Excursion to Gordale Scar (Yorkshire Dales National Park) starting from Leeds.
Thursday 14th July 2022
10:00 – 18:00
We will be providing transport from Leeds to the National Park and will make some funds available for those based outside of Leeds who would like to attend. More information on the day’s plan and the access provisions in place will be released closer to time. Please subscribe to iniva’s newsletter to receive updates from the project.
A key part of Emii Alrai’s research and work on her Future Collect commission A Core of Scar has been exploring landscapes across the United Kingdom, having travelled from the Northlands in Scotland to Land’s End on the Cornish coast. For Emii’s second study day we will take an excursion to the Gordale Scar, a hidden gorge in the Yorkshire Dales National Park, and a key research site in Emii’s work towards her commission.
As we approach the scar, we will discuss the links between body and landscape and consider the histories written into different terrains. By engaging in conversations with the landscape, we will explore the links and parallels between land/body and human/body, thinking to their shared histories, ruptures, and shifting narratives. What does it mean to reclaim representation in the landscape and how can we create space for diasporic bodies in our relationship with the land?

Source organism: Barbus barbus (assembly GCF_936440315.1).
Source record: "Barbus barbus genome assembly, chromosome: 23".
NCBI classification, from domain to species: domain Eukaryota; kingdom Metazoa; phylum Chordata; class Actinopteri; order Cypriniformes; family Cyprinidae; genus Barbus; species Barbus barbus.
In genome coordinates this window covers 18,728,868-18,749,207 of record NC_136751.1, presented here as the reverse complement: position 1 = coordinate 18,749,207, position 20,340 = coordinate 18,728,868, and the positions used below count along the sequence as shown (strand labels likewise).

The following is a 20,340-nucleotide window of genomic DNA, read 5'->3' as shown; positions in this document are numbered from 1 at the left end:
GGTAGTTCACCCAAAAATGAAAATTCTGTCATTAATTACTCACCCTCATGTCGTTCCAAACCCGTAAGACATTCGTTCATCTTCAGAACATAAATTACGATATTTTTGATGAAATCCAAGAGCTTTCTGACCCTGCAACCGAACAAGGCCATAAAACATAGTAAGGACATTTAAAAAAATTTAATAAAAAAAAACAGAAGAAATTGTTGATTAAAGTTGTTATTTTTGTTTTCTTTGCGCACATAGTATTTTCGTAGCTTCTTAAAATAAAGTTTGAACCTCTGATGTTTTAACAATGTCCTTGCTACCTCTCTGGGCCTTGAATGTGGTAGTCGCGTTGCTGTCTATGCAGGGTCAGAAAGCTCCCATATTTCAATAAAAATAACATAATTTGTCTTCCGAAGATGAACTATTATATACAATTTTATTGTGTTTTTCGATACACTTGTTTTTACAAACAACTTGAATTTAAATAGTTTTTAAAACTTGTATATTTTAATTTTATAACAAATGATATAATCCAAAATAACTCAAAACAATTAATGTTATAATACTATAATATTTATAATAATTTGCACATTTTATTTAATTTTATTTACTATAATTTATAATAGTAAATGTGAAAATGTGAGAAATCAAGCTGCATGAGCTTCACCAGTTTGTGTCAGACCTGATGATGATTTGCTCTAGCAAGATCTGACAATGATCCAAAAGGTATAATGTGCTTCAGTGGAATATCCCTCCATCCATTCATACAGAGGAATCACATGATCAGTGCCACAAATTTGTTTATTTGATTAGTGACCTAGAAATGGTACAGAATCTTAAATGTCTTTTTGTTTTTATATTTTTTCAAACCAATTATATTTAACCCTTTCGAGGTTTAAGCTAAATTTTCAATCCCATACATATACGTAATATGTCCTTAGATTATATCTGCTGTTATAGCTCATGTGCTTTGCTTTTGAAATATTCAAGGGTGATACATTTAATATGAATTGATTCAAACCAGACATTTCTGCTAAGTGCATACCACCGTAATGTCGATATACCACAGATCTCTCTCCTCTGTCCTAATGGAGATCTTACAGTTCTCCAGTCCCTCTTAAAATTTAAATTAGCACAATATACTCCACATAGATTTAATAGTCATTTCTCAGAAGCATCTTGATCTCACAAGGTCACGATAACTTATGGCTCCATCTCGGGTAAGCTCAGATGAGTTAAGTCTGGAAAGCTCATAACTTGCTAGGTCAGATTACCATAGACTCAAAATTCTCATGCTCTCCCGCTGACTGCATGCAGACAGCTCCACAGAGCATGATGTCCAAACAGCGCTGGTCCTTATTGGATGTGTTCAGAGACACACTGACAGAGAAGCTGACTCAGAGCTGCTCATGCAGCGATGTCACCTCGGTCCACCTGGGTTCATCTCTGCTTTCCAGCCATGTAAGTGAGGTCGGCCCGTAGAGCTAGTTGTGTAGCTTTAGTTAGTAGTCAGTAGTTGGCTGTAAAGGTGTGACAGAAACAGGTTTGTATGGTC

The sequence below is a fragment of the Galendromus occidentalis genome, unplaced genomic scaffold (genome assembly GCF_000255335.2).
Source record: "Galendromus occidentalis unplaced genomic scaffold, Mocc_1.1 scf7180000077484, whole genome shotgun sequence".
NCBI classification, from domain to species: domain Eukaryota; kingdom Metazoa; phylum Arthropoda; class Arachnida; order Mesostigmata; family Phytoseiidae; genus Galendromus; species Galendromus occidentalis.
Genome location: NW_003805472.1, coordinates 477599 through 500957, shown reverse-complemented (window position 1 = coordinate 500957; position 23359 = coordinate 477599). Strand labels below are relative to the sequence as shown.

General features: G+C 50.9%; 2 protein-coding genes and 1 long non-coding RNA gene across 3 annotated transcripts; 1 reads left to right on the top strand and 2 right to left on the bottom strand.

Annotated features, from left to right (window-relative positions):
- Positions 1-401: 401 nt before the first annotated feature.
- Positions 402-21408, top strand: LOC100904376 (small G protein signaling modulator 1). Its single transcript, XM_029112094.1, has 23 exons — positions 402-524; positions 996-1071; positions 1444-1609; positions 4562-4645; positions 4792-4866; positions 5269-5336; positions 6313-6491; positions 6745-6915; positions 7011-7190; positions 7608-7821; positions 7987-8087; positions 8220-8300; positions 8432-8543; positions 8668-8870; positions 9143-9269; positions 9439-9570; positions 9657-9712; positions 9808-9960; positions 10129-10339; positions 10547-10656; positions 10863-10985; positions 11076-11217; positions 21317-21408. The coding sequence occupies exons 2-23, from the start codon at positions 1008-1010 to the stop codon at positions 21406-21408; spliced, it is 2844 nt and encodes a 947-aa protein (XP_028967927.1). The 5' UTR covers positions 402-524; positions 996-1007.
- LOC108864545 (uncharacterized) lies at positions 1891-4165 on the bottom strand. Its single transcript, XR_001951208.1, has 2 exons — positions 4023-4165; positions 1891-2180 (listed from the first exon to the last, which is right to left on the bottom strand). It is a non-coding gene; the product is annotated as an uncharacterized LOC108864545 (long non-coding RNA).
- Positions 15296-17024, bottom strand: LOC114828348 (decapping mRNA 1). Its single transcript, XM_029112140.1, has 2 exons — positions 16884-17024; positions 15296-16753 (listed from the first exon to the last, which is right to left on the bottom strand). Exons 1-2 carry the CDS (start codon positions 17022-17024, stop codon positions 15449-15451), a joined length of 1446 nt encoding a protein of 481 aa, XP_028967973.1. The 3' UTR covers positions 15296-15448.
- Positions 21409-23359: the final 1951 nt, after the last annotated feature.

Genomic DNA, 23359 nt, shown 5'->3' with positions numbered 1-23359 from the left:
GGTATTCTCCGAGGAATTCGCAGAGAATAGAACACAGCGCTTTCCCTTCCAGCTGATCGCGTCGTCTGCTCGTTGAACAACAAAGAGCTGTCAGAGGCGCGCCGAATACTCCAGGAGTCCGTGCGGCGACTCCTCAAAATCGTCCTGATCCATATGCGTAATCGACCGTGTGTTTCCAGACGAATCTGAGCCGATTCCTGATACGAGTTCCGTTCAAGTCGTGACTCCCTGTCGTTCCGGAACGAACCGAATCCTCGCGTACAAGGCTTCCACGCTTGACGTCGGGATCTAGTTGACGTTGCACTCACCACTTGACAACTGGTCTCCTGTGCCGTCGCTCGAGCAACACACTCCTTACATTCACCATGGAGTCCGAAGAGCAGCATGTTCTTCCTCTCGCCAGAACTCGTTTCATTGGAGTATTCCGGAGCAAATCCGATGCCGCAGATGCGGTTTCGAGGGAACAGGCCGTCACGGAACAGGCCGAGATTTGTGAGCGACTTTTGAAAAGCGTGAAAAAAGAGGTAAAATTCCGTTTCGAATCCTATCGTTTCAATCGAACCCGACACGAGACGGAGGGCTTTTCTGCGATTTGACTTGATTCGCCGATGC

We will be joined by Emii as well as other artists and thinkers who will lead us through a collective reflection and conversation as we move through the landscape. A final programme of the day will be published closer to time.
Artist’s bio: Emii Alrai (b.1993, Blackpool) is an artist based in Leeds. Her practice is informed by inherited nostalgia, geographical identity, and post-colonial museum practices of collecting and displaying objects. Focusing on ancient mythologies from the Middle East alongside personal oral histories of Iraq, she weaves together narratives by forging artefacts and visualising residues of cultural collision. Alrai creates monumentally-scaled installations which play on museological displays and dioramas. She draws attention to the clash between the polished aesthetics of imperial museums and the states of ruin which befall archaeological artefacts and their landscapes of excavation. Alrai’s art often contains elements which appear broken or unfinished. In this, they point towards moments of rupture and of diasporic separation from homeland. Their incompleteness asks the viewer to imagine archaeological sites as spaces of active memory.
Future Collect is generously supported by Art Fund, Arts Council England and Esmée Fairbairn Foundation.
Image credits: Image taken by Emii Alrai on a trip to the Gordale Scar, 2022. Courtesy of the Artist.